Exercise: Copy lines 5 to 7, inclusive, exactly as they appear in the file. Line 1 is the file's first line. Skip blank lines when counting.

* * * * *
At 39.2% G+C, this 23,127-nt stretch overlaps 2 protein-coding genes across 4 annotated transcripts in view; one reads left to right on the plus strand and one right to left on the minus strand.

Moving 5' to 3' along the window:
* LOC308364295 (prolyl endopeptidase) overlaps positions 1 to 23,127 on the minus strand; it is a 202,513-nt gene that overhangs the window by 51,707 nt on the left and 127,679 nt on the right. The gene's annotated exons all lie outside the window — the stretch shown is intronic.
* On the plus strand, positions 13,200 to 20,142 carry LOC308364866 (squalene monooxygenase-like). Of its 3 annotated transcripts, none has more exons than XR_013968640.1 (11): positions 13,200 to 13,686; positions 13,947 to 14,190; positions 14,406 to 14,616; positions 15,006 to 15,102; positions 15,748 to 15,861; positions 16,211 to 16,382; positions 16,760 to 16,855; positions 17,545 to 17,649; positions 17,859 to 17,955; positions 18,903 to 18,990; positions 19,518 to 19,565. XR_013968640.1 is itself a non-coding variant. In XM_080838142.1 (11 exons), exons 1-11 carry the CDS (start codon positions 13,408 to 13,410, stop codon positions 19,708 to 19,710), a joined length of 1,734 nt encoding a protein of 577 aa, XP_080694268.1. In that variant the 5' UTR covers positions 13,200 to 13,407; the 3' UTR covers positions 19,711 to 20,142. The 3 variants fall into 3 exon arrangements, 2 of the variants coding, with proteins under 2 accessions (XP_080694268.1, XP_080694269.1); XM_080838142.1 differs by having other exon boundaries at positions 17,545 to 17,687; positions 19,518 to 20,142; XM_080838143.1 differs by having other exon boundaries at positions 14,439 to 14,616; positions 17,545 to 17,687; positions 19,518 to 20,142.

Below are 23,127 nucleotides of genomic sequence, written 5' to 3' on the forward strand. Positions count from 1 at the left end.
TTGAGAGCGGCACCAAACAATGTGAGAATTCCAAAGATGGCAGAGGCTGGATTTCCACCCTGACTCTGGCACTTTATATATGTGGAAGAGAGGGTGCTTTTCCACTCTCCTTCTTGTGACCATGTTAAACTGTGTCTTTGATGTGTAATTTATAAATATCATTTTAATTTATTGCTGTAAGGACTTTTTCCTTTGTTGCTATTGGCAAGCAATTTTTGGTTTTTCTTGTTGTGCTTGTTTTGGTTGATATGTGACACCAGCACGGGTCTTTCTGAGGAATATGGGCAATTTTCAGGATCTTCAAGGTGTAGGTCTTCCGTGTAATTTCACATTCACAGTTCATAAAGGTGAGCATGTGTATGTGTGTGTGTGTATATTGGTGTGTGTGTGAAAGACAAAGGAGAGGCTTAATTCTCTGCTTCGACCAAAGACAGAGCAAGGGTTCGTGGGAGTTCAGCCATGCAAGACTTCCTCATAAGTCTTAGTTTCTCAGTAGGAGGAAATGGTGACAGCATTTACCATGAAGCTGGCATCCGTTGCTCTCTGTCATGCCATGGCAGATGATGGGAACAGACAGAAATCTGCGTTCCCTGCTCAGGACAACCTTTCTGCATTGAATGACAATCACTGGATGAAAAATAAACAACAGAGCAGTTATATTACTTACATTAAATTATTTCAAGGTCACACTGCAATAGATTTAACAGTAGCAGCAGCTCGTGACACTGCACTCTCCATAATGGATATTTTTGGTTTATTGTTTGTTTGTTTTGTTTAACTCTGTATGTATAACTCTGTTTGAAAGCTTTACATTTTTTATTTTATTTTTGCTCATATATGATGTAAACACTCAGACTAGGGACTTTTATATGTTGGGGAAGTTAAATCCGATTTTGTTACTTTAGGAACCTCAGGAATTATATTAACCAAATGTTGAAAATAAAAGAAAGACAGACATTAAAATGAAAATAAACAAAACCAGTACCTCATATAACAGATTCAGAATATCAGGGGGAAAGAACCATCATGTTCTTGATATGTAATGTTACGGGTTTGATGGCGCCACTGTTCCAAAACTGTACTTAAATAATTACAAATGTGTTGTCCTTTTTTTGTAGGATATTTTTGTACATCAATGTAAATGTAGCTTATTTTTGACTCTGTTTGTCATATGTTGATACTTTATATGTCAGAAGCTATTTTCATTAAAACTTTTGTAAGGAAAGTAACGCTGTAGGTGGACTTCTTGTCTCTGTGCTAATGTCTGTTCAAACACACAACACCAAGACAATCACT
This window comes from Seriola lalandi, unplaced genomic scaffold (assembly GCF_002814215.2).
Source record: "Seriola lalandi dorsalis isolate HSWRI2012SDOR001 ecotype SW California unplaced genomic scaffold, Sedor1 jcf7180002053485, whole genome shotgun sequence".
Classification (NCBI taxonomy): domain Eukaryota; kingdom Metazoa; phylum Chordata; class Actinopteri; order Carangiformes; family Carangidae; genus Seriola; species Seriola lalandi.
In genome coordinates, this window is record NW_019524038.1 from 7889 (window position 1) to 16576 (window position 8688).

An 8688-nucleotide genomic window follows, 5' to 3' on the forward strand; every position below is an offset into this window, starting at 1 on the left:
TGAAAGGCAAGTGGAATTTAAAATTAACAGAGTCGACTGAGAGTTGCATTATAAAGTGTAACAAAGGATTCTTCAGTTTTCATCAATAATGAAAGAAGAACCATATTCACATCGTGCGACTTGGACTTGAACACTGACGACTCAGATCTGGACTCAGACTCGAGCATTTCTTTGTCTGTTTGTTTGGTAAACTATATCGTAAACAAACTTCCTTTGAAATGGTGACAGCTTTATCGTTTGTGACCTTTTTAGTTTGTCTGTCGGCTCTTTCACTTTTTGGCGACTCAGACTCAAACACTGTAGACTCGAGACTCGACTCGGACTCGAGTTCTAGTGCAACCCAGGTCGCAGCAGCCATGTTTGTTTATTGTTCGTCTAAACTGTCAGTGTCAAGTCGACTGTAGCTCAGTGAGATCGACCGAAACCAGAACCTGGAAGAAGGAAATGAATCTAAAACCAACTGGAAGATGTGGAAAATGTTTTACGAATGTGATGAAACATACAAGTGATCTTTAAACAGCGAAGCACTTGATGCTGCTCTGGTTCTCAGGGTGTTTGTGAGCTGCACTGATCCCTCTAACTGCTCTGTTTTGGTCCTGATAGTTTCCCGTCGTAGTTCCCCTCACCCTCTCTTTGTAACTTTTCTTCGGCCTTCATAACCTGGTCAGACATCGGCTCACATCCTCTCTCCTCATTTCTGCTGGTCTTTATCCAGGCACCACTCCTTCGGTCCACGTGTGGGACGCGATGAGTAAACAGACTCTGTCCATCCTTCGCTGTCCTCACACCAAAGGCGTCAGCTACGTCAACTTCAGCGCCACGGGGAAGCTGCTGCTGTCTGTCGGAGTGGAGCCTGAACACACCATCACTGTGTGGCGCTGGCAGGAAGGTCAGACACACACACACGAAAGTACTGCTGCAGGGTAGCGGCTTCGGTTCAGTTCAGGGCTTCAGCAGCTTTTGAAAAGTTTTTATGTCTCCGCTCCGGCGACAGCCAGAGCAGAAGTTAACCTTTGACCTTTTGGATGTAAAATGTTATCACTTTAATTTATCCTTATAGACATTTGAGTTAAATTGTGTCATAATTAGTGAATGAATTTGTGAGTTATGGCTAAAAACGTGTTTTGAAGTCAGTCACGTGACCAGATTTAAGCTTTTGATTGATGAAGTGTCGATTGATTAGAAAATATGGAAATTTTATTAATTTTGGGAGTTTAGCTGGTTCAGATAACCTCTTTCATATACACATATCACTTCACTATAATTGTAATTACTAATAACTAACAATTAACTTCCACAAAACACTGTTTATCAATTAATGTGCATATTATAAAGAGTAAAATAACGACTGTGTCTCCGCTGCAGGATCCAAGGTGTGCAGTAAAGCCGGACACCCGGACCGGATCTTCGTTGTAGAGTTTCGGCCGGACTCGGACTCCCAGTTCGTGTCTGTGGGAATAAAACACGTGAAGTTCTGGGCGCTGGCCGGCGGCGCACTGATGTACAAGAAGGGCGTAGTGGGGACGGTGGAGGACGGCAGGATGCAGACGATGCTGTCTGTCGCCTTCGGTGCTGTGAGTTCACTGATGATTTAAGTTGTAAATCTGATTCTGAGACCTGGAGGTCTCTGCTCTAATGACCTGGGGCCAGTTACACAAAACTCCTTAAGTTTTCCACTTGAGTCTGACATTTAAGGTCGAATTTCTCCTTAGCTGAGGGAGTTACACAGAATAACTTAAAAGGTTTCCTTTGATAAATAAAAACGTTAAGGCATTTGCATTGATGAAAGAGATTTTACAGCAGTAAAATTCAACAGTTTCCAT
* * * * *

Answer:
Below are 23,127 nucleotides of genomic sequence, written 5' to 3' on the forward strand. Positions count from 1 at the left end.
TTGAGAGCGGCACCAAACAATGTGAGAATTCCAAAGATGGCAGAGGCTGGATTTCCACCCTGACTCTGGCACTTTATATATGTGGAAGAGAGGGTGCTTTTCCACTCTCCTTCTTGTGACCATGTTAAACTGTGTCTTTGATGTGTAATTTATAAATATCATTTTAATTTATTGCTGTAAGGACTTTTTCCTTTGTTGCTATTGGCAAGCAATTTTTGGTTTTTCTTGTTGTGCTTGTTTTGGTTGATATGTGACACCAGCACGGGTCTTTCTGAGGAATATGGGCAATTTTCAGGATCTTCAAGGTGTAGGTCTTCCGTGTAATTTCACATTCACAGTTCATAAAGGTGAGCATGTGTATGTGTGTGTGTGTATATTGGTGTGTGTGTGAAAGACAAAGGAGAGGCTTAATTCTCTGCTTCGACCAAAGACAGAGCAAGGGTTCGTGGGAGTTCAGCCATGCAAGACTTCCTCATAAGTCTTAGTTTCTCAGTAGGAGGAAATGGTGACAGCATTTACCATGAAGCTGGCATCCGTTGCTCTCTGTCATGCCATGGCAGATGATGGGAACAGACAGAAATCTGCGTTCCCTGCTCAGGACAACCTTTCTGCATTGAATGACAATCACTGGATGAAAAATAAACAACAGAGCAGTTATATTACTTACATTAAATTATTTCAAGGTCACACTGCAATAGATTTAACAGTAGCAGCAGCTCGTGACACTGCACTCTCCATAATGGATATTTTTGGTTTATTGTTTGTTTGTTTTGTTTAACTCTGTATGTATAACTCTGTTTGAAAGCTTTACATTTTTTATTTTATTTTTGCTCATATATGATGTAAACACTCAGACTAGGGACTTTTATATGTTGGGGAAGTTAAATCCGATTTTGTTACTTTAGGAACCTCAGGAATTATATTAACCAAATGTTGAAAATAAAAGAAAGACAGACATTAAAATGAAAATAAACAAAACCAGTACCTCATATAACAGATTCAGAATATCAGGGGGAAAGAACCATCATGTTCTTGATATGTAATGTTACGGGTTTGATGGCGCCACTGTTCCAAAACTGTACTTAAATAATTACAAATGTGTTGTCCTTTTTTTGTAGGATATTTTTGTACATCAATGTAAATGTAGCTTATTTTTGACTCTGTTTGTCATATGTTGATACTTTATATGTCAGAAGCTATTTTCATTAAAACTTTTGTAAGGAAAGTAACGCTGTAGGTGGACTTCTTGTCTCTGTGCTAATGTCTGTTCAAACACACAACACCAAGACAATCACT
This window comes from Seriola lalandi, unplaced genomic scaffold (assembly GCF_002814215.2).